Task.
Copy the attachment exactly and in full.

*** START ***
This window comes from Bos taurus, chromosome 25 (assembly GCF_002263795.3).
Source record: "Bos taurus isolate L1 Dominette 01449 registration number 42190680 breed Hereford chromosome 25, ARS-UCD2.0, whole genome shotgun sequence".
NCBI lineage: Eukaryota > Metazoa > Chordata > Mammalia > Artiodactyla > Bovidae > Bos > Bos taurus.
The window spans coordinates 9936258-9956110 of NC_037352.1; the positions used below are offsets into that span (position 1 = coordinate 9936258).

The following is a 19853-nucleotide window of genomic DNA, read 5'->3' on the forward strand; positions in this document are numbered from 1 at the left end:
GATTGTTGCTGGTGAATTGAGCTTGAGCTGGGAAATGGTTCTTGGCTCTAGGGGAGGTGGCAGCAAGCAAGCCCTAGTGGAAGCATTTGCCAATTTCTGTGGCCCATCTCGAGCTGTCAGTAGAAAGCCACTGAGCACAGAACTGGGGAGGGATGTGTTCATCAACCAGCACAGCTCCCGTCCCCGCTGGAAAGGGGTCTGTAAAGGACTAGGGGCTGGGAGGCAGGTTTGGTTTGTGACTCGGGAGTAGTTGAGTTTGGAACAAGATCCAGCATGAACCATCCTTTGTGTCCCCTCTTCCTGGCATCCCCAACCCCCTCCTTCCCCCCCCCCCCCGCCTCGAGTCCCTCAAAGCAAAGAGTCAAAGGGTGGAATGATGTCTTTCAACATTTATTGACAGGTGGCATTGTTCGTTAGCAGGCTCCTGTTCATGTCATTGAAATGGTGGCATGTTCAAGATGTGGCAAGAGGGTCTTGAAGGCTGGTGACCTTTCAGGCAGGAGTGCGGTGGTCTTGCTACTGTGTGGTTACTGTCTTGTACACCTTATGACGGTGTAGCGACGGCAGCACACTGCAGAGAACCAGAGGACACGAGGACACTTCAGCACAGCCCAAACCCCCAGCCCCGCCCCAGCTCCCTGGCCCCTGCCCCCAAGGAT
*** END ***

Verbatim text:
This window comes from Bos taurus, chromosome 25 (assembly GCF_002263795.3).
Source record: "Bos taurus isolate L1 Dominette 01449 registration number 42190680 breed Hereford chromosome 25, ARS-UCD2.0, whole genome shotgun sequence".
NCBI lineage: Eukaryota > Metazoa > Chordata > Mammalia > Artiodactyla > Bovidae > Bos > Bos taurus.
The window spans coordinates 9936258-9956110 of NC_037352.1; the positions used below are offsets into that span (position 1 = coordinate 9936258).

The following is a 19853-nucleotide window of genomic DNA, read 5'->3' on the forward strand; positions in this document are numbered from 1 at the left end:
GATTGTTGCTGGTGAATTGAGCTTGAGCTGGGAAATGGTTCTTGGCTCTAGGGGAGGTGGCAGCAAGCAAGCCCTAGTGGAAGCATTTGCCAATTTCTGTGGCCCATCTCGAGCTGTCAGTAGAAAGCCACTGAGCACAGAACTGGGGAGGGATGTGTTCATCAACCAGCACAGCTCCCGTCCCCGCTGGAAAGGGGTCTGTAAAGGACTAGGGGCTGGGAGGCAGGTTTGGTTTGTGACTCGGGAGTAGTTGAGTTTGGAACAAGATCCAGCATGAACCATCCTTTGTGTCCCCTCTTCCTGGCATCCCCAACCCCCTCCTTCCCCCCCCCCCCCGCCTCGAGTCCCTCAAAGCAAAGAGTCAAAGGGTGGAATGATGTCTTTCAACATTTATTGACAGGTGGCATTGTTCGTTAGCAGGCTCCTGTTCATGTCATTGAAATGGTGGCATGTTCAAGATGTGGCAAGAGGGTCTTGAAGGCTGGTGACCTTTCAGGCAGGAGTGCGGTGGTCTTGCTACTGTGTGGTTACTGTCTTGTACACCTTATGACGGTGTAGCGACGGCAGCACACTGCAGAGAACCAGAGGACACGAGGACACTTCAGCACAGCCCAAACCCCCAGCCCCGCCCCAGCTCCCTGGCCCCTGCCCCCAAGGAT